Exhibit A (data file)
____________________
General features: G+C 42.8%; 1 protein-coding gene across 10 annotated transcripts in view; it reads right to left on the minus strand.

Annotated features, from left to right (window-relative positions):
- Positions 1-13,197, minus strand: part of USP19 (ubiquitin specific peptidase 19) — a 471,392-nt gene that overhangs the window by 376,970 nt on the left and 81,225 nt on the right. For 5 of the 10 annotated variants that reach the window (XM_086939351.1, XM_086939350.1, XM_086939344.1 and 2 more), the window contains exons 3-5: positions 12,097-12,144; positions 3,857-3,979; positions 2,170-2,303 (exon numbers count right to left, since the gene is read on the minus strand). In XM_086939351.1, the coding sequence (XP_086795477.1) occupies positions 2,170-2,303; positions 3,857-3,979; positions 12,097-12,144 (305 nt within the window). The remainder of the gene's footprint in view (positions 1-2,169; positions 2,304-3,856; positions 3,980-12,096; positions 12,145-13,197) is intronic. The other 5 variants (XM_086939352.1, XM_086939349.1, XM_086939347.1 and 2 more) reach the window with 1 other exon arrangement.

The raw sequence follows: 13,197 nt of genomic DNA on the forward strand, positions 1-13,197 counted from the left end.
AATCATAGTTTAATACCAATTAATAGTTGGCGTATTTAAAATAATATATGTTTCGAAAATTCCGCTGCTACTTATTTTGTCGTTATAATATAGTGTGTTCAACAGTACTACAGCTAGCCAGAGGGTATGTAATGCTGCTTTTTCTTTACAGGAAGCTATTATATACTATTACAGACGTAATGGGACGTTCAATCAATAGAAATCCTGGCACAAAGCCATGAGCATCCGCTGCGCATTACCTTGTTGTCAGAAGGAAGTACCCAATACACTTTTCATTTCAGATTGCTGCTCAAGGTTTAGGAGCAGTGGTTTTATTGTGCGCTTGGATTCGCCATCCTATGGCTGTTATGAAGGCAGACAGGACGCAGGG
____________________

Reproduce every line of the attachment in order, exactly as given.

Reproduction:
General features: G+C 42.8%; 1 protein-coding gene across 10 annotated transcripts in view; it reads right to left on the minus strand.

Annotated features, from left to right (window-relative positions):
- Positions 1-13,197, minus strand: part of USP19 (ubiquitin specific peptidase 19) — a 471,392-nt gene that overhangs the window by 376,970 nt on the left and 81,225 nt on the right. For 5 of the 10 annotated variants that reach the window (XM_086939351.1, XM_086939350.1, XM_086939344.1 and 2 more), the window contains exons 3-5: positions 12,097-12,144; positions 3,857-3,979; positions 2,170-2,303 (exon numbers count right to left, since the gene is read on the minus strand). In XM_086939351.1, the coding sequence (XP_086795477.1) occupies positions 2,170-2,303; positions 3,857-3,979; positions 12,097-12,144 (305 nt within the window). The remainder of the gene's footprint in view (positions 1-2,169; positions 2,304-3,856; positions 3,980-12,096; positions 12,145-13,197) is intronic. The other 5 variants (XM_086939352.1, XM_086939349.1, XM_086939347.1 and 2 more) reach the window with 1 other exon arrangement.

The raw sequence follows: 13,197 nt of genomic DNA on the forward strand, positions 1-13,197 counted from the left end.
AATCATAGTTTAATACCAATTAATAGTTGGCGTATTTAAAATAATATATGTTTCGAAAATTCCGCTGCTACTTATTTTGTCGTTATAATATAGTGTGTTCAACAGTACTACAGCTAGCCAGAGGGTATGTAATGCTGCTTTTTCTTTACAGGAAGCTATTATATACTATTACAGACGTAATGGGACGTTCAATCAATAGAAATCCTGGCACAAAGCCATGAGCATCCGCTGCGCATTACCTTGTTGTCAGAAGGAAGTACCCAATACACTTTTCATTTCAGATTGCTGCTCAAGGTTTAGGAGCAGTGGTTTTATTGTGCGCTTGGATTCGCCATCCTATGGCTGTTATGAAGGCAGACAGGACGCAGGG